Anyone who's wandered around Alamo Square has wondered about the big, looming, elaborately painted Victorian at the corner of Fulton and Scott, known by the name of its original owner as The Westerfeld House. Hoodline published a quick history of the place in 2014, and now they report that the manse with its air of the darker side of the 1960's in SF it figures into Season of the Witch, of course, because of one of its ca. 1967 residents, Satanist Anton LaVey will be the subject of an upcoming documentary titled House of Legends. The filmmaker is Matt Alavi, and he's aiming for a November debut of the doc, though there isn't yet a clip to show.
Per Hoodline, Alavi has snagged interviews with the current owner Jim Siegel, who also owns Haight Street antiques/consignment shop Distractions and who bought the house in 1986; Rolling Stone co-founder Charles Fracchia, who once owned the house; jazz musician John Handy, who once lived there; Manson family member Bobby Beausoleil who's serving a life sentence in Oregon for the 1969 murder of Gary Hinman and who also spent time there; and filmmaker Kenneth Anger, who also once lived there around the same time LaVey.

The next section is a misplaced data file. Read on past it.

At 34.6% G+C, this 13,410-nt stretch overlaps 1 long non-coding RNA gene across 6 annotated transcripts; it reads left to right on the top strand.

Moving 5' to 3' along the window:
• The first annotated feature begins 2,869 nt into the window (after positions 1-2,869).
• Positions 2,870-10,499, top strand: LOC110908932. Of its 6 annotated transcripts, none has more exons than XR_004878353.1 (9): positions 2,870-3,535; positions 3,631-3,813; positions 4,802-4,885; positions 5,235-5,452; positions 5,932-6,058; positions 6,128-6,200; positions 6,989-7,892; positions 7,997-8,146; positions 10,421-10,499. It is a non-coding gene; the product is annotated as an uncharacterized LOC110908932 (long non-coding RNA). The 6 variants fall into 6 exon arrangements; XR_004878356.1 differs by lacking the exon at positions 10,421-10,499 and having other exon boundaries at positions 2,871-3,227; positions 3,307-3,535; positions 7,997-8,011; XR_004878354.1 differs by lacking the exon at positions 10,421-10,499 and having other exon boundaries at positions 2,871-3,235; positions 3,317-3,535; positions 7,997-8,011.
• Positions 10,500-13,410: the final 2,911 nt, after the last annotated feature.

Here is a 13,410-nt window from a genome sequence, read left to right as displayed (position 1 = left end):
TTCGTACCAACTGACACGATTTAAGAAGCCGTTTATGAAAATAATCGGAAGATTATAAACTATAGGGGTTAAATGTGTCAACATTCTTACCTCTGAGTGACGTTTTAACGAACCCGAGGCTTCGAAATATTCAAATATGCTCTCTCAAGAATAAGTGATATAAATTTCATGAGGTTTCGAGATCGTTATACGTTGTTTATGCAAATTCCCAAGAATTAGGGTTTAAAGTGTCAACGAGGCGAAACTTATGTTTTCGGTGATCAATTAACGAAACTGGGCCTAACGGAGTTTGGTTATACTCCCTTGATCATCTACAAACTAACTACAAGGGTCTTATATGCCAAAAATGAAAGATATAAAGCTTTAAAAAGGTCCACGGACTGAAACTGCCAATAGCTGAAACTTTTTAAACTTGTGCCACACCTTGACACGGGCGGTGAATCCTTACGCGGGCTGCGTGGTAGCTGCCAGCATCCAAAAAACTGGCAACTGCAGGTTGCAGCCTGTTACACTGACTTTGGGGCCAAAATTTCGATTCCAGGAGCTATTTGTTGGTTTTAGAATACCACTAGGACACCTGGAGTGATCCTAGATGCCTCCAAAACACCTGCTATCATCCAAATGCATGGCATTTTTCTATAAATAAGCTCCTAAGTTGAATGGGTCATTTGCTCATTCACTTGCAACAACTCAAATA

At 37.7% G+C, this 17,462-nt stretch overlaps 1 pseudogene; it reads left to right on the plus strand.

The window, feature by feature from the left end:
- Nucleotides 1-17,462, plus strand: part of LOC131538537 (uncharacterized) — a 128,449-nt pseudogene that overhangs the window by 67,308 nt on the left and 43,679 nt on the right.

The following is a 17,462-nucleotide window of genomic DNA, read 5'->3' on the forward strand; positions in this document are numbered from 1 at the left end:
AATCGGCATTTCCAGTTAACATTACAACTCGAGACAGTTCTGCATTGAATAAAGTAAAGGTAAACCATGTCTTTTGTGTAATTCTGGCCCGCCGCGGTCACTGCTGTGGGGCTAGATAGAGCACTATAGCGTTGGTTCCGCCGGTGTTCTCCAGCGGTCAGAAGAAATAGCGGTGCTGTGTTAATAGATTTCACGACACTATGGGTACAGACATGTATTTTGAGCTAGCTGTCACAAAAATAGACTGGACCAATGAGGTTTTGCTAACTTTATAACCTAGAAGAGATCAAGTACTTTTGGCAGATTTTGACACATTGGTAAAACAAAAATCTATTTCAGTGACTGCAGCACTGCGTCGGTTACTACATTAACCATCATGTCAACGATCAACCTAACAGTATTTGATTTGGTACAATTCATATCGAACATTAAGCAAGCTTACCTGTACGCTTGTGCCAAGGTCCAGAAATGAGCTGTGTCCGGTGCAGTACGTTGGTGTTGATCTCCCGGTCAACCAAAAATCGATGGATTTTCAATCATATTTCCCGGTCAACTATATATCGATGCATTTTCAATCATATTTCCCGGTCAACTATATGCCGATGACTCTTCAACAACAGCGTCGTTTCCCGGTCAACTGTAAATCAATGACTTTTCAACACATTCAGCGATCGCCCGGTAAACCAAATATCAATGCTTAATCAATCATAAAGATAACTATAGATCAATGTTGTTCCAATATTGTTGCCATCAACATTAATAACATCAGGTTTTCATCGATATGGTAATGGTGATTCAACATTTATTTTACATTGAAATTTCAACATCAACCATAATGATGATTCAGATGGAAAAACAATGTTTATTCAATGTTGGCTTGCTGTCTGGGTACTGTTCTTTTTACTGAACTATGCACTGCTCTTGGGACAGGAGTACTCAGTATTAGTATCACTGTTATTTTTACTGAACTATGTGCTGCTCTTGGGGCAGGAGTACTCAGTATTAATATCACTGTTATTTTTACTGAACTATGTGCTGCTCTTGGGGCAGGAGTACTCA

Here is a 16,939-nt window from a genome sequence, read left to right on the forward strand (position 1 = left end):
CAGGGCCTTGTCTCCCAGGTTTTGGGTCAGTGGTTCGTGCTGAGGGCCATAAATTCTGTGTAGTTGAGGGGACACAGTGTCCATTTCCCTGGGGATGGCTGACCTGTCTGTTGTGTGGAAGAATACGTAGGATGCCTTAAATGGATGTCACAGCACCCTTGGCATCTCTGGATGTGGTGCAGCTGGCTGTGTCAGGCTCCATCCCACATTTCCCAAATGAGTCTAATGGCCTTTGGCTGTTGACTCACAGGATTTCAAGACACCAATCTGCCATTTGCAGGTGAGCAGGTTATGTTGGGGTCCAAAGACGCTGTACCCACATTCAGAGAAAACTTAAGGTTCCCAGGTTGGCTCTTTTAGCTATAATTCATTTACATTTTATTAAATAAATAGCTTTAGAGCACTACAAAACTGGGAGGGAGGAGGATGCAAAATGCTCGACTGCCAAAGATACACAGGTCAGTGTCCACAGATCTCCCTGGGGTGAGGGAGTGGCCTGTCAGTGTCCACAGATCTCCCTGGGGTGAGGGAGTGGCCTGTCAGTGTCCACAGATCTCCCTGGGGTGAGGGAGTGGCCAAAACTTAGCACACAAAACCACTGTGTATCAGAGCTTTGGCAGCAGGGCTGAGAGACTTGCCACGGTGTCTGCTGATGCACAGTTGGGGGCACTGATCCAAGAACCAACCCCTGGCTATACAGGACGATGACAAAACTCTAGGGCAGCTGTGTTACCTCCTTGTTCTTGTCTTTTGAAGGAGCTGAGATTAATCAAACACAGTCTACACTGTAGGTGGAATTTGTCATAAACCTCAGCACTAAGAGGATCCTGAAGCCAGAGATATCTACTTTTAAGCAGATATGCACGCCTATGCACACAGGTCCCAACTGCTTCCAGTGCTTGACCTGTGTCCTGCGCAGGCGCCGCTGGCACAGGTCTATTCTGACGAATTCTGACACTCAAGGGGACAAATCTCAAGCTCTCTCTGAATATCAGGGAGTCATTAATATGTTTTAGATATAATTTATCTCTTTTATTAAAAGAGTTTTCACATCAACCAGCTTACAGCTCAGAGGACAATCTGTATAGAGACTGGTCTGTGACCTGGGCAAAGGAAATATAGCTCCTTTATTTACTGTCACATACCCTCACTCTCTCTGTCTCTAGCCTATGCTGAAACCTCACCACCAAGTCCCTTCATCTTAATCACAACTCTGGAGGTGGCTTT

The place has a ton of history, a lot of it dating to the late 60's and early 70's when the house served as a setting in The Electric Kool-Aid Acid Test by Tom Wolfe, and for Kenneth Anger's scary 1969 short film Invocation of My Demon Brother, featuring Mick Jagger.
But there's also just a ton of cool stuff inside.
Also, as Hoodline showed earlier, a door jamb on a staircase leading to the house's tower still bears the scratch marks of a lion cub that LaVey kept up there for use in Satanic rituals.
The place is crazy, basically, and it will be fascinating to see and hear more about it, if and when this film is finished. Follow the movie's page on Facebook for updates.